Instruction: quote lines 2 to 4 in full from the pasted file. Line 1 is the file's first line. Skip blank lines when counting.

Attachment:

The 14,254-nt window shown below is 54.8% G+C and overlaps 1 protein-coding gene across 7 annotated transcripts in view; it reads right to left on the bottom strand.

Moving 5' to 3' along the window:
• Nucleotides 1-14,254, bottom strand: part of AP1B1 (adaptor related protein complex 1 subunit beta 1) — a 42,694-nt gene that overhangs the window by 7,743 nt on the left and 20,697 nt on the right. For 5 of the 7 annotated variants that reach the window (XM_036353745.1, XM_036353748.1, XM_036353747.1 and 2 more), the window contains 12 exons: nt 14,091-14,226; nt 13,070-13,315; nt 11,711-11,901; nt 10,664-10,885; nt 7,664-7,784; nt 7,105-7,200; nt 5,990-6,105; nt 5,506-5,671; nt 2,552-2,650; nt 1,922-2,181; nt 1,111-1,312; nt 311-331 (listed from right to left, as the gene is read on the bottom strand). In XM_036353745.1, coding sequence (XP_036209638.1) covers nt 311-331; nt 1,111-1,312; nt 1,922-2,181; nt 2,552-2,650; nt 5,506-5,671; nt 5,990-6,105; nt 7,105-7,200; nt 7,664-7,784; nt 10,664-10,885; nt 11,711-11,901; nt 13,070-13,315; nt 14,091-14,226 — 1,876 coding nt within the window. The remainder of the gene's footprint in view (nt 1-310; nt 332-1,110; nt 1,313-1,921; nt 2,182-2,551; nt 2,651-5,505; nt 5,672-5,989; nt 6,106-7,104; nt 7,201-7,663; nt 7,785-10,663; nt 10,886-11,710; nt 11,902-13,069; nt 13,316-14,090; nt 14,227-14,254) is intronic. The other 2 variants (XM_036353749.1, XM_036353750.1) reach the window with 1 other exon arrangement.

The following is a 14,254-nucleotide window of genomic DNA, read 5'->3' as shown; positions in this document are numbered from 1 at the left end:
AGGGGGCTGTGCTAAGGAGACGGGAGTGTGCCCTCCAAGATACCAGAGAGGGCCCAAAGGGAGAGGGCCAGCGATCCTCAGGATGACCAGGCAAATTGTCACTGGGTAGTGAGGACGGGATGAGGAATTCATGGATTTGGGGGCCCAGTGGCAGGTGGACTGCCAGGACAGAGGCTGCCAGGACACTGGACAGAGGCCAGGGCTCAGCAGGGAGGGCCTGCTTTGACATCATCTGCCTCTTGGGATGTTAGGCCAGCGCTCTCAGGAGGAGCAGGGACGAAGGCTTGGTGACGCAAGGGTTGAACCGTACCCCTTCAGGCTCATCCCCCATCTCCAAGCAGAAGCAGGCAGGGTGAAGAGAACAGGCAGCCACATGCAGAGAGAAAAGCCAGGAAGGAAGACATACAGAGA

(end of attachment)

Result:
Moving 5' to 3' along the window:
• Nucleotides 1-14,254, bottom strand: part of AP1B1 (adaptor related protein complex 1 subunit beta 1) — a 42,694-nt gene that overhangs the window by 7,743 nt on the left and 20,697 nt on the right. For 5 of the 7 annotated variants that reach the window (XM_036353745.1, XM_036353748.1, XM_036353747.1 and 2 more), the window contains 12 exons: nt 14,091-14,226; nt 13,070-13,315; nt 11,711-11,901; nt 10,664-10,885; nt 7,664-7,784; nt 7,105-7,200; nt 5,990-6,105; nt 5,506-5,671; nt 2,552-2,650; nt 1,922-2,181; nt 1,111-1,312; nt 311-331 (listed from right to left, as the gene is read on the bottom strand). In XM_036353745.1, coding sequence (XP_036209638.1) covers nt 311-331; nt 1,111-1,312; nt 1,922-2,181; nt 2,552-2,650; nt 5,506-5,671; nt 5,990-6,105; nt 7,105-7,200; nt 7,664-7,784; nt 10,664-10,885; nt 11,711-11,901; nt 13,070-13,315; nt 14,091-14,226 — 1,876 coding nt within the window. The remainder of the gene's footprint in view (nt 1-310; nt 332-1,110; nt 1,313-1,921; nt 2,182-2,551; nt 2,651-5,505; nt 5,672-5,989; nt 6,106-7,104; nt 7,201-7,663; nt 7,785-10,663; nt 10,886-11,710; nt 11,902-13,069; nt 13,316-14,090; nt 14,227-14,254) is intronic. The other 2 variants (XM_036353749.1, XM_036353750.1) reach the window with 1 other exon arrangement.

The following is a 14,254-nucleotide window of genomic DNA, read 5'->3' as shown; positions in this document are numbered from 1 at the left end: